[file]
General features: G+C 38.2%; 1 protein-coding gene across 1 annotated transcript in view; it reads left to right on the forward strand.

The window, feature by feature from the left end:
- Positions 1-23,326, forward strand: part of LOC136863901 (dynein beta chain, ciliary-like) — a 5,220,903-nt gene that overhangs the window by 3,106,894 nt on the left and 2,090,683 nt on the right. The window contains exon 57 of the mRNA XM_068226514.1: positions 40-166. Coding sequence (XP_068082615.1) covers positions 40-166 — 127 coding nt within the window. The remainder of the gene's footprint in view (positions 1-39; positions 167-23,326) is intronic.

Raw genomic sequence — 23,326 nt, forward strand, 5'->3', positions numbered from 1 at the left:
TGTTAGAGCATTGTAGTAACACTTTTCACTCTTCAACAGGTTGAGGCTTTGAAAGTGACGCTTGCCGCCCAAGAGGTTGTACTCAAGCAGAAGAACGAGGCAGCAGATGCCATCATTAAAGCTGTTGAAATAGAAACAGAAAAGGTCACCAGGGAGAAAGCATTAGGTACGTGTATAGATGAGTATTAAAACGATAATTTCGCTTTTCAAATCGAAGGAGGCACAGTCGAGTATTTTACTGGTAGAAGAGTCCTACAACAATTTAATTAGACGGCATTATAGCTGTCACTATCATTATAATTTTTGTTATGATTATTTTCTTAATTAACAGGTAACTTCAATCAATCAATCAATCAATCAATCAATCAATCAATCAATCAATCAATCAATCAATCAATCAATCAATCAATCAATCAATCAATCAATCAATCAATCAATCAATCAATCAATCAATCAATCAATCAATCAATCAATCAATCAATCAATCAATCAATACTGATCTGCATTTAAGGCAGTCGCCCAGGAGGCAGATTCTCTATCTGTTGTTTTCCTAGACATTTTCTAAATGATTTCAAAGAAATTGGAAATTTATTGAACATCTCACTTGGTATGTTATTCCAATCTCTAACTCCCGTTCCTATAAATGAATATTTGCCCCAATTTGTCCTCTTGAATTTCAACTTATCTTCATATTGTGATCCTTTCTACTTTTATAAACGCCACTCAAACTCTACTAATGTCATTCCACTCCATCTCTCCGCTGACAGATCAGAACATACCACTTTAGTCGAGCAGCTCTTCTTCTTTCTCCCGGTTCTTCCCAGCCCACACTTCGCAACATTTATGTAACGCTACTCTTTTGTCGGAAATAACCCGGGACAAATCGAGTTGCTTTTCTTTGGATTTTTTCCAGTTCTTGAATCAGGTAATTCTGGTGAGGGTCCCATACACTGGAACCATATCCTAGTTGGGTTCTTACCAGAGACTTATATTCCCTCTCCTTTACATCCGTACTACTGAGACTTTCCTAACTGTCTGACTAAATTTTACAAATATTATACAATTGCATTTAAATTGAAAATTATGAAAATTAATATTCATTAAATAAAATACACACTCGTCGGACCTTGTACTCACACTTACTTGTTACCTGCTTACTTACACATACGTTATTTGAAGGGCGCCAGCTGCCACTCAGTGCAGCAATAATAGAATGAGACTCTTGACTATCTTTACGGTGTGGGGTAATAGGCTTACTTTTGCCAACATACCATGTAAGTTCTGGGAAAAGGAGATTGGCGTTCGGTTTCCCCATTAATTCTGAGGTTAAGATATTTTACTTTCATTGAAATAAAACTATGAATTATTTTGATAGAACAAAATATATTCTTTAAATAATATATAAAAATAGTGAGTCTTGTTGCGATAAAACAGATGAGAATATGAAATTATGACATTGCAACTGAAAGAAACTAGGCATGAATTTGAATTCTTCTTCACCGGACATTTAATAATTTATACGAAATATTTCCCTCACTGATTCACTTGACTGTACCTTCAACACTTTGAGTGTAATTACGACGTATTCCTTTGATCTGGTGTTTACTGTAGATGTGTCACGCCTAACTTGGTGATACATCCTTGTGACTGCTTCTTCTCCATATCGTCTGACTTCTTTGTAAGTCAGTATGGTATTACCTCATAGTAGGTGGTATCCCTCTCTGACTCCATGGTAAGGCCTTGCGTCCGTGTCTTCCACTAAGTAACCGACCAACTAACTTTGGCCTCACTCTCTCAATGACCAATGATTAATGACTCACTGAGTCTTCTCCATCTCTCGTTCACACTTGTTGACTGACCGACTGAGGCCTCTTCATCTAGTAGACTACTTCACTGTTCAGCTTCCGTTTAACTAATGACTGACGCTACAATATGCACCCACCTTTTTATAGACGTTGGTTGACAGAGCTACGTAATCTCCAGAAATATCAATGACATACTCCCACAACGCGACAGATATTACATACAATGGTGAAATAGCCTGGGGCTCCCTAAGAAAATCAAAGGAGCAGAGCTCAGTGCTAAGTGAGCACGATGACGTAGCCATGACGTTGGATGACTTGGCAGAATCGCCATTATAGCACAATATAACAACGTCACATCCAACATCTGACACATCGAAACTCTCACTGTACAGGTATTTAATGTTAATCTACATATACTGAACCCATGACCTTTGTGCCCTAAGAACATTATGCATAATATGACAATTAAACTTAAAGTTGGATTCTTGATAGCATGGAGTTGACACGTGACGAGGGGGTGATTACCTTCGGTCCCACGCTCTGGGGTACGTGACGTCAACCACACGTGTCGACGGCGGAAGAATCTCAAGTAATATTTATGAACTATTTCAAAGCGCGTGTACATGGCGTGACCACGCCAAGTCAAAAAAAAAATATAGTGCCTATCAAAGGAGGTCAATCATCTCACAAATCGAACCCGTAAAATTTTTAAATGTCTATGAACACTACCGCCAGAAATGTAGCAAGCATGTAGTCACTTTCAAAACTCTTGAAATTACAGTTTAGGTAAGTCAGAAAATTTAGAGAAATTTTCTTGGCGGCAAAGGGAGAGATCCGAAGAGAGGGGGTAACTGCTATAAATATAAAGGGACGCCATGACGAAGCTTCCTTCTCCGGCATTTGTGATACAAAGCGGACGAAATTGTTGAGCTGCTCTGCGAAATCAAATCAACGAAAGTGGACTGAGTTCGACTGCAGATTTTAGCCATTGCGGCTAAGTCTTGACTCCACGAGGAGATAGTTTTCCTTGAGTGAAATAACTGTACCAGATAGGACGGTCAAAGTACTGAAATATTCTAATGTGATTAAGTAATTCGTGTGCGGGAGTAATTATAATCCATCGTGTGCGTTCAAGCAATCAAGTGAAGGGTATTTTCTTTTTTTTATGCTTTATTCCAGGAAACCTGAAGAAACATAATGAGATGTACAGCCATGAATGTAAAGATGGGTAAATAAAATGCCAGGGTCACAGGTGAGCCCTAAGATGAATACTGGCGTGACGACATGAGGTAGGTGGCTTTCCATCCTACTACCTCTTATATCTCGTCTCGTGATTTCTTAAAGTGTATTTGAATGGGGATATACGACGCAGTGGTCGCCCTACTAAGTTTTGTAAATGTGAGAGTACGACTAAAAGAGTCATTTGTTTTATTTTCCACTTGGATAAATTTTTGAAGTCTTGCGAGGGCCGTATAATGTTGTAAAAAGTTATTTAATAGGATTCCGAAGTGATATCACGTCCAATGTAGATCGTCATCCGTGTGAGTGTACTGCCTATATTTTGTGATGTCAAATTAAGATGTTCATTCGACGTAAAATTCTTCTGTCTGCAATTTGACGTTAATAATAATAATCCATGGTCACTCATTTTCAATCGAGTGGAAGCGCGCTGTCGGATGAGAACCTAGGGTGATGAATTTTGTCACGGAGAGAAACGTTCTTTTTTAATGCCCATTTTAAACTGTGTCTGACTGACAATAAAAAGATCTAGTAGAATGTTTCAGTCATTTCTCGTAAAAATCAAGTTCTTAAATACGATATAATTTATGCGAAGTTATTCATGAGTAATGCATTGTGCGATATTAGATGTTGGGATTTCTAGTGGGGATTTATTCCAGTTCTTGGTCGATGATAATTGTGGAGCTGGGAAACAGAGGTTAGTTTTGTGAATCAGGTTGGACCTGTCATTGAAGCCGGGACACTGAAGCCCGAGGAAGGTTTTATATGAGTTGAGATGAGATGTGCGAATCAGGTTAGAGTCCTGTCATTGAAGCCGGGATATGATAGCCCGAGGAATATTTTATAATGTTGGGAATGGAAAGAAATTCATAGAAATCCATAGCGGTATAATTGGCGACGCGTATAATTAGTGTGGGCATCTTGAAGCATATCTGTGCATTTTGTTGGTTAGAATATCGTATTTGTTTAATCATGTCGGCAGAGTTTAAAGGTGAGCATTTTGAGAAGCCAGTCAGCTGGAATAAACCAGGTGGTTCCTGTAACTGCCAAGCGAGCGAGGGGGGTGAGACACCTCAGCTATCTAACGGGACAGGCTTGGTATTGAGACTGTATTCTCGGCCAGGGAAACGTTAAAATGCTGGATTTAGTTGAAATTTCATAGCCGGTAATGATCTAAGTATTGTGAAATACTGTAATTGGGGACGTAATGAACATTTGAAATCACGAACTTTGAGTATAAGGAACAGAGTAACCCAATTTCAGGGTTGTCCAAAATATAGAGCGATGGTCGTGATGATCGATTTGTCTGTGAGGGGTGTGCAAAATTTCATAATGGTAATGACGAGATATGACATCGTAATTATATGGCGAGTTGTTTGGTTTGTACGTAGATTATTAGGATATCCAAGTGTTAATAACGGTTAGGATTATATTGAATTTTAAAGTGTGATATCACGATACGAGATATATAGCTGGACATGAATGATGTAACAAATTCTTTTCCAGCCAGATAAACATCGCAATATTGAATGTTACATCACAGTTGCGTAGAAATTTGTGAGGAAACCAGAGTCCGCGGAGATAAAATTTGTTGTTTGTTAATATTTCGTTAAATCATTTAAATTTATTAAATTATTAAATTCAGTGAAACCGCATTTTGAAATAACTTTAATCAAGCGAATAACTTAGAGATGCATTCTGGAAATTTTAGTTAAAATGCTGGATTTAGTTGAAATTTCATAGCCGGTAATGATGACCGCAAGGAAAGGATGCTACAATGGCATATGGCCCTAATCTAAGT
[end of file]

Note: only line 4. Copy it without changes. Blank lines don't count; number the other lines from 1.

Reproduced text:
Raw genomic sequence — 23,326 nt, forward strand, 5'->3', positions numbered from 1 at the left: